YouTube has announced it will ban videos which incite hatred or try to deny proven events, in an effort to reinforce its hate speech and misleading content policies.
According to a post on the YouTube’s official blog, these changes are being made in order for the site to ‘live up to’ its ‘responsibility and protect the YouTube community from harmful content.’
So far, YouTube has focused on ‘removing violative content, raising up authoritative content, reducing the spread of borderline content and rewarding trusted creators’. Now, however, they are going further to update their policies on hateful content.
According to today’s blog post, June 5, members of the YouTube team have been ‘in consultation with dozens of experts in subjects like violent extremism, supremacism, civil rights, and free speech’, in order to review their stance on hate speech and supremacist content.
Today, we’re taking another step in our hate speech policy by specifically prohibiting videos alleging that a group is superior in order to justify discrimination, segregation or exclusion based on qualities like age, gender, race, caste, religion, sexual orientation or veteran status.
This would include, for example, videos that promote or glorify Nazi ideology, which is inherently discriminatory.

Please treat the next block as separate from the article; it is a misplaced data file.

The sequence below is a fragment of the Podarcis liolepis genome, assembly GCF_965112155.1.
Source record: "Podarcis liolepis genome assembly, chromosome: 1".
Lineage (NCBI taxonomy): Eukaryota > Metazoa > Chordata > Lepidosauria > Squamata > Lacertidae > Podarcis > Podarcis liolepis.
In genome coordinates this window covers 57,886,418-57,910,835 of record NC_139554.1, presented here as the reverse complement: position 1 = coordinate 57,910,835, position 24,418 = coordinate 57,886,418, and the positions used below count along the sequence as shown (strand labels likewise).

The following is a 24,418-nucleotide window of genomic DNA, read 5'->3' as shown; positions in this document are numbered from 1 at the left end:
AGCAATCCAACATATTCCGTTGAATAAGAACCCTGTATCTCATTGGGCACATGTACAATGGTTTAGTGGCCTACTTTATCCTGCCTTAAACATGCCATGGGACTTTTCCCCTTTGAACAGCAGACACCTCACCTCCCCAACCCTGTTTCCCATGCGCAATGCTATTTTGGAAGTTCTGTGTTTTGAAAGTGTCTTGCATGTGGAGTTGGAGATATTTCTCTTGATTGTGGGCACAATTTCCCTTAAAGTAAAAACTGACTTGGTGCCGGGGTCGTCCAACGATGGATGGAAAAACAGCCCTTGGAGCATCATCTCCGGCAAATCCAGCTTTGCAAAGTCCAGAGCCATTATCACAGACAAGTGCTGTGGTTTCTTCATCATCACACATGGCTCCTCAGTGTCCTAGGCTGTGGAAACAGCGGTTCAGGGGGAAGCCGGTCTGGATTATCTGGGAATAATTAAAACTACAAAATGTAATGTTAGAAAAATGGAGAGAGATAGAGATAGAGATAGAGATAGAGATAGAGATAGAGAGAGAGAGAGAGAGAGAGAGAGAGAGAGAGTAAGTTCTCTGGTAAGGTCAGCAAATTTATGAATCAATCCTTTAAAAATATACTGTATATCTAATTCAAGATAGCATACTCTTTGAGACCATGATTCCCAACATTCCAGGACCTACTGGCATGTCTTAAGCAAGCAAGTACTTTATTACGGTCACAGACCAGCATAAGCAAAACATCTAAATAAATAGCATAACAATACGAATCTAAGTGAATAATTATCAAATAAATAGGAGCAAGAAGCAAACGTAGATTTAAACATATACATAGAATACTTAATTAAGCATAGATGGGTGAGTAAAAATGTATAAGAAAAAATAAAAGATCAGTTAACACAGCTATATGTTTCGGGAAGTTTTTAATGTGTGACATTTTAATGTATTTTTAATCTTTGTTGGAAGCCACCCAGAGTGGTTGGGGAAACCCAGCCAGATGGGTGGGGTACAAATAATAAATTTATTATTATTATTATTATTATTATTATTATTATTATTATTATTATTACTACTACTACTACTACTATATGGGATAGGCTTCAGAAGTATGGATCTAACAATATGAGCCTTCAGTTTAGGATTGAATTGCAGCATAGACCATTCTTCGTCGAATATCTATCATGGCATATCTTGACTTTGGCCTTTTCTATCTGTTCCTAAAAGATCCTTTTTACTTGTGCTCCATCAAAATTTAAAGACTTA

Finally, we will remove content denying that well-documented violent events, like the Holocaust or the shooting at Sandy Hook Elementary, took place.
The site added that ‘context matters’, so some videos may stay up if they ‘aim to condemn or expose hate, or provide analysis of current events’.
YouTube is also aiming to limit ‘recommendations of borderline content and harmful misinformation, such as videos promoting a phony miracle cure for a serious illness, or claiming the Earth is flat.’
As a result of these changes, more ‘authoritative’ content will be raised up and given prominence in recommendations on the site.
The video and music platform will also be implementing stricter guidelines on channels which ‘repeatedly brush up against our hate speech policies’, taking away their monetisation features, or suspending their accounts altogether.
The openness of YouTube’s platform has helped creativity and access to information thrive. It’s our responsibility to protect that, and prevent our platform from being used to incite hatred, harassment, discrimination and violence.
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Charlie Cocksedge is a journalist at UNILAD. He graduated from the University of Manchester with an MA in Creative Writing, where he learnt how to write in the third person, before getting his NCTJ. His work has also appeared in such places as The Guardian, PN Review and the bin.